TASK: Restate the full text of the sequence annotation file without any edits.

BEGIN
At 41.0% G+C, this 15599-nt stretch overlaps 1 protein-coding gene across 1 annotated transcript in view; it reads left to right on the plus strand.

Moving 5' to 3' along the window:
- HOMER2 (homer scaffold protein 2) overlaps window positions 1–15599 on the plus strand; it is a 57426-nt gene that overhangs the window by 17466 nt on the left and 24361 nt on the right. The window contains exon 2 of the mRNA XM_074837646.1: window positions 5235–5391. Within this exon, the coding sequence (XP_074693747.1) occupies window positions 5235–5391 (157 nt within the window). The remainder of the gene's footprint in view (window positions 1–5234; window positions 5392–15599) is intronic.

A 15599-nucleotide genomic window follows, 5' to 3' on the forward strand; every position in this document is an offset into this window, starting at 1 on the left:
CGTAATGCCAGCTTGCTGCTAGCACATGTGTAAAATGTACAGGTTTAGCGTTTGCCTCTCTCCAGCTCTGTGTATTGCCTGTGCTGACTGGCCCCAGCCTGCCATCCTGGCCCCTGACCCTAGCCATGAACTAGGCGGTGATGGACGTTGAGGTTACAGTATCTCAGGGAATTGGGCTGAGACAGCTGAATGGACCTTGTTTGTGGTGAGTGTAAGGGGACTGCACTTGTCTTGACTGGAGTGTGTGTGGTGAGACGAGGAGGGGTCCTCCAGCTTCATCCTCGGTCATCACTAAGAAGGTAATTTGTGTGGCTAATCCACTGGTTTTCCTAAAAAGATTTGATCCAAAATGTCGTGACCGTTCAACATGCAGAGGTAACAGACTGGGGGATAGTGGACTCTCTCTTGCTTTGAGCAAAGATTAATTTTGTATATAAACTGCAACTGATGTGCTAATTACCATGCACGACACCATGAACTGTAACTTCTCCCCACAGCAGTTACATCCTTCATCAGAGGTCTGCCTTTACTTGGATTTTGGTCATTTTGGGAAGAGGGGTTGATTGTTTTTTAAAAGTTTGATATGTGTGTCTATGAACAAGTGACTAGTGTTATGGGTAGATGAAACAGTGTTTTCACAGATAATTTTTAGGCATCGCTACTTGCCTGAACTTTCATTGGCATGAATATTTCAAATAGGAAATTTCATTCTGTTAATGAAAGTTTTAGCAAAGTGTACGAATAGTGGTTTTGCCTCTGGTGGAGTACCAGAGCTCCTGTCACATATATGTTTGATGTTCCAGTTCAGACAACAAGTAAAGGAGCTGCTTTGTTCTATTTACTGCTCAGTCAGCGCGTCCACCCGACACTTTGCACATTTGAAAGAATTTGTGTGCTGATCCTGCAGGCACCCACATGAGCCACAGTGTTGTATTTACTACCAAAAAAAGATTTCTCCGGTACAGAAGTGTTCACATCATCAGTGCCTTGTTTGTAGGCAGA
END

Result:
At 41.0% G+C, this 15599-nt stretch overlaps 1 protein-coding gene across 1 annotated transcript in view; it reads left to right on the plus strand.

Moving 5' to 3' along the window:
- HOMER2 (homer scaffold protein 2) overlaps window positions 1–15599 on the plus strand; it is a 57426-nt gene that overhangs the window by 17466 nt on the left and 24361 nt on the right. The window contains exon 2 of the mRNA XM_074837646.1: window positions 5235–5391. Within this exon, the coding sequence (XP_074693747.1) occupies window positions 5235–5391 (157 nt within the window). The remainder of the gene's footprint in view (window positions 1–5234; window positions 5392–15599) is intronic.

A 15599-nucleotide genomic window follows, 5' to 3' on the forward strand; every position in this document is an offset into this window, starting at 1 on the left:
CGTAATGCCAGCTTGCTGCTAGCACATGTGTAAAATGTACAGGTTTAGCGTTTGCCTCTCTCCAGCTCTGTGTATTGCCTGTGCTGACTGGCCCCAGCCTGCCATCCTGGCCCCTGACCCTAGCCATGAACTAGGCGGTGATGGACGTTGAGGTTACAGTATCTCAGGGAATTGGGCTGAGACAGCTGAATGGACCTTGTTTGTGGTGAGTGTAAGGGGACTGCACTTGTCTTGACTGGAGTGTGTGTGGTGAGACGAGGAGGGGTCCTCCAGCTTCATCCTCGGTCATCACTAAGAAGGTAATTTGTGTGGCTAATCCACTGGTTTTCCTAAAAAGATTTGATCCAAAATGTCGTGACCGTTCAACATGCAGAGGTAACAGACTGGGGGATAGTGGACTCTCTCTTGCTTTGAGCAAAGATTAATTTTGTATATAAACTGCAACTGATGTGCTAATTACCATGCACGACACCATGAACTGTAACTTCTCCCCACAGCAGTTACATCCTTCATCAGAGGTCTGCCTTTACTTGGATTTTGGTCATTTTGGGAAGAGGGGTTGATTGTTTTTTAAAAGTTTGATATGTGTGTCTATGAACAAGTGACTAGTGTTATGGGTAGATGAAACAGTGTTTTCACAGATAATTTTTAGGCATCGCTACTTGCCTGAACTTTCATTGGCATGAATATTTCAAATAGGAAATTTCATTCTGTTAATGAAAGTTTTAGCAAAGTGTACGAATAGTGGTTTTGCCTCTGGTGGAGTACCAGAGCTCCTGTCACATATATGTTTGATGTTCCAGTTCAGACAACAAGTAAAGGAGCTGCTTTGTTCTATTTACTGCTCAGTCAGCGCGTCCACCCGACACTTTGCACATTTGAAAGAATTTGTGTGCTGATCCTGCAGGCACCCACATGAGCCACAGTGTTGTATTTACTACCAAAAAAAGATTTCTCCGGTACAGAAGTGTTCACATCATCAGTGCCTTGTTTGTAGGCAGA